- Misalignment Compensation: Flexible couplings can absorb and mitigate misalignment between shafts, reducing stress and wear on connected components. In contrast, rigid couplings require precise alignment during installation, and any misalignment can lead to increased loads on the shafts and bearings, potentially leading to premature failure.
- Vibration Damping: Flexible couplings, especially those with elastomeric elements, offer damping properties that can absorb and dissipate vibrations. This damping capability reduces the transmission of vibrations and shocks through the drivetrain, improving the overall system performance and protecting connected equipment. Rigid couplings, being solid and without damping elements, do not provide this vibration damping effect.
- Backlash: Flexible couplings can have some degree of backlash due to their flexibility, particularly in certain designs. Backlash is the play or free movement between connected shafts. In contrast, rigid couplings have minimal or no backlash, providing a more precise and immediate response to changes in rotational direction.
- Torque Transmission: Rigid couplings are more efficient in transmitting torque since they do not have any flexible elements that can absorb some torque. Flexible couplings, while capable of transmitting substantial torque, may experience some power loss due to the deformation of their flexible components.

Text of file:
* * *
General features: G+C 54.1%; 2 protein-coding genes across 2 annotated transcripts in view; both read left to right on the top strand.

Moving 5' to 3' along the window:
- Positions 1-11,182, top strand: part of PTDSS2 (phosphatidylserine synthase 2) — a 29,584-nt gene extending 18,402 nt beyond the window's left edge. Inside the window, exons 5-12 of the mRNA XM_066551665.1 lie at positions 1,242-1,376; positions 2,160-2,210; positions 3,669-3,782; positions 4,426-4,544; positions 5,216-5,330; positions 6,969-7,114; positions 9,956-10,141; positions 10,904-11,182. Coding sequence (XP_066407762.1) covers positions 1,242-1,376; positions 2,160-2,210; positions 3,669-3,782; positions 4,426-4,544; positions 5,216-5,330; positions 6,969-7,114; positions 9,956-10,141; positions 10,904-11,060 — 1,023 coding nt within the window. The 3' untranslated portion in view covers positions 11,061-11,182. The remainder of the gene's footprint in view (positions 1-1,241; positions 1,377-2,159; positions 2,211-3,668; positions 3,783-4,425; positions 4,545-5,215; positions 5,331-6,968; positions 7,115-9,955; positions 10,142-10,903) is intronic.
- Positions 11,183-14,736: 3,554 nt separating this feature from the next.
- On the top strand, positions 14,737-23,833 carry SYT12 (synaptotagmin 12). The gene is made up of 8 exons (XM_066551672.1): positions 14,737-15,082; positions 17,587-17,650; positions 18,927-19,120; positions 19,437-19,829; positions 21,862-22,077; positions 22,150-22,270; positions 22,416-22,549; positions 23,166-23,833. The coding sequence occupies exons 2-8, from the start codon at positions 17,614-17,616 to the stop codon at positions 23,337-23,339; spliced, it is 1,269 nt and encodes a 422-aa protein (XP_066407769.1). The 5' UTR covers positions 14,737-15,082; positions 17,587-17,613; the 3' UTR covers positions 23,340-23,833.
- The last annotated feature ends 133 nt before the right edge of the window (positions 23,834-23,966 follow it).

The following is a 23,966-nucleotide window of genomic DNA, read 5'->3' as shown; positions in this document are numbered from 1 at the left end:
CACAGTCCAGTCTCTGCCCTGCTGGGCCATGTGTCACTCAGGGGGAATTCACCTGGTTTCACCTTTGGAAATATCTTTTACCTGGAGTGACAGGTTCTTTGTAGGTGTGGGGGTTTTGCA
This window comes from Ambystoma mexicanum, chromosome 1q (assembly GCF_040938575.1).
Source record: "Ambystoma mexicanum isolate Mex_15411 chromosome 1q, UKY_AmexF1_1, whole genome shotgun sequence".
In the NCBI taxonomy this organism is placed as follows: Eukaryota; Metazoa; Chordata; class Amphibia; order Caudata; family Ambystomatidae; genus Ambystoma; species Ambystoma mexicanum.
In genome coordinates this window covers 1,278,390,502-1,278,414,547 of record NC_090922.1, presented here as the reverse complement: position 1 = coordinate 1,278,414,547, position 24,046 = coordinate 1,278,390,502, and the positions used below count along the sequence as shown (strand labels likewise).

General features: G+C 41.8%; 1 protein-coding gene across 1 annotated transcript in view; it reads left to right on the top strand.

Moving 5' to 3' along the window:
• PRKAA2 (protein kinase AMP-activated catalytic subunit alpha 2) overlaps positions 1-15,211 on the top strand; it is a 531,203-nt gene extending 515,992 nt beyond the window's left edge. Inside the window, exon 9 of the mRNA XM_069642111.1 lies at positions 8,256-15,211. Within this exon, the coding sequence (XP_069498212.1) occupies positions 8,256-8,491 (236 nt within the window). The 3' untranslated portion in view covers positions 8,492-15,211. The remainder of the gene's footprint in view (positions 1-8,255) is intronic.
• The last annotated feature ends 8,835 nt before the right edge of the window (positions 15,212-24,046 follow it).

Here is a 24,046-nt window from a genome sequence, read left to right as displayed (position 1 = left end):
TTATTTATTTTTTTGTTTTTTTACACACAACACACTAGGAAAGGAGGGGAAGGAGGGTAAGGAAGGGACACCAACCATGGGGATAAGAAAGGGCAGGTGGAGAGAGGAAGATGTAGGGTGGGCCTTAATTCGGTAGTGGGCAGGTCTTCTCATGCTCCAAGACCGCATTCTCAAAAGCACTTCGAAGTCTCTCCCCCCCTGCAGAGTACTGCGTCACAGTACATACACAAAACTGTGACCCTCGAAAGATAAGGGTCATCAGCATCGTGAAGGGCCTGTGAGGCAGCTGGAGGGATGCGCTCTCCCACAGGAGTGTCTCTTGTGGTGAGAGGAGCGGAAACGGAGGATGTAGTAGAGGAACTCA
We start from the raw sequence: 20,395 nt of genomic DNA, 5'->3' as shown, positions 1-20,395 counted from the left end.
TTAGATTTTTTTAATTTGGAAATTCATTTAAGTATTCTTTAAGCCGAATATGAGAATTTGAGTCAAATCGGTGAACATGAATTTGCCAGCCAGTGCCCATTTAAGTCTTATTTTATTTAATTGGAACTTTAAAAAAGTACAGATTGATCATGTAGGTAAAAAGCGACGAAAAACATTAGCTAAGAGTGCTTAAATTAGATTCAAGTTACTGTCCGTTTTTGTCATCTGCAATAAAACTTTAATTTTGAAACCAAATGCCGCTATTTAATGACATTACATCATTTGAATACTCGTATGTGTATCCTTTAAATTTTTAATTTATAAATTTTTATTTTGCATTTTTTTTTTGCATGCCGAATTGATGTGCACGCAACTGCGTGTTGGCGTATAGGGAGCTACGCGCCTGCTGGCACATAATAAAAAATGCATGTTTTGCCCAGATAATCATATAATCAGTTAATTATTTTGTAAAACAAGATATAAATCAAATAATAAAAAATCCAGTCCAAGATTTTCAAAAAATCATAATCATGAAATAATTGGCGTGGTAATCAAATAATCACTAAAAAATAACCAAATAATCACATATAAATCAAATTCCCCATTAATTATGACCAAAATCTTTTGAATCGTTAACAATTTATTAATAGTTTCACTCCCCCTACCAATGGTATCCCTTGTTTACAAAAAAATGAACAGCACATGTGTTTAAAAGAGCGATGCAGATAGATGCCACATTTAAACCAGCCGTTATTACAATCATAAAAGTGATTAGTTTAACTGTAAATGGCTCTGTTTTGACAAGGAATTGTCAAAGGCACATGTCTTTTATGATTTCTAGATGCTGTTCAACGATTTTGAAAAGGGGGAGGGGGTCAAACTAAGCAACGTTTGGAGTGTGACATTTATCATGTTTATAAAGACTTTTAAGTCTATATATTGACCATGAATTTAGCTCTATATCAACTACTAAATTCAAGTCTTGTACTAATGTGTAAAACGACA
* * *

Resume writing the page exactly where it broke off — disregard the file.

- Applications: Flexible couplings are widely used in applications that require misalignment compensation, damping, and shock absorption, such as pumps, motors, and industrial machinery. On the other hand, rigid couplings are used in situations where precise alignment is critical, such as connecting shafts of well-aligned components or shafts that require synchronous operation, like in some encoder applications.
In summary, flexible couplings excel in applications where misalignment compensation, vibration damping, and shock absorption are required. They are more forgiving in terms of alignment errors and can accommodate dynamic loads. Rigid couplings, on the other hand, are used in situations where precise alignment and zero backlash are essential, ensuring direct and immediate power transmission between shafts.
How does a flexible coupling handle angular, parallel, and axial misalignment?
A flexible coupling is designed to accommodate various types of misalignment between two rotating shafts: angular misalignment, parallel misalignment, and axial misalignment. The flexibility of the coupling allows it to maintain a connection between the shafts while compensating for these misalignment types. Here's how a flexible coupling handles each type of misalignment: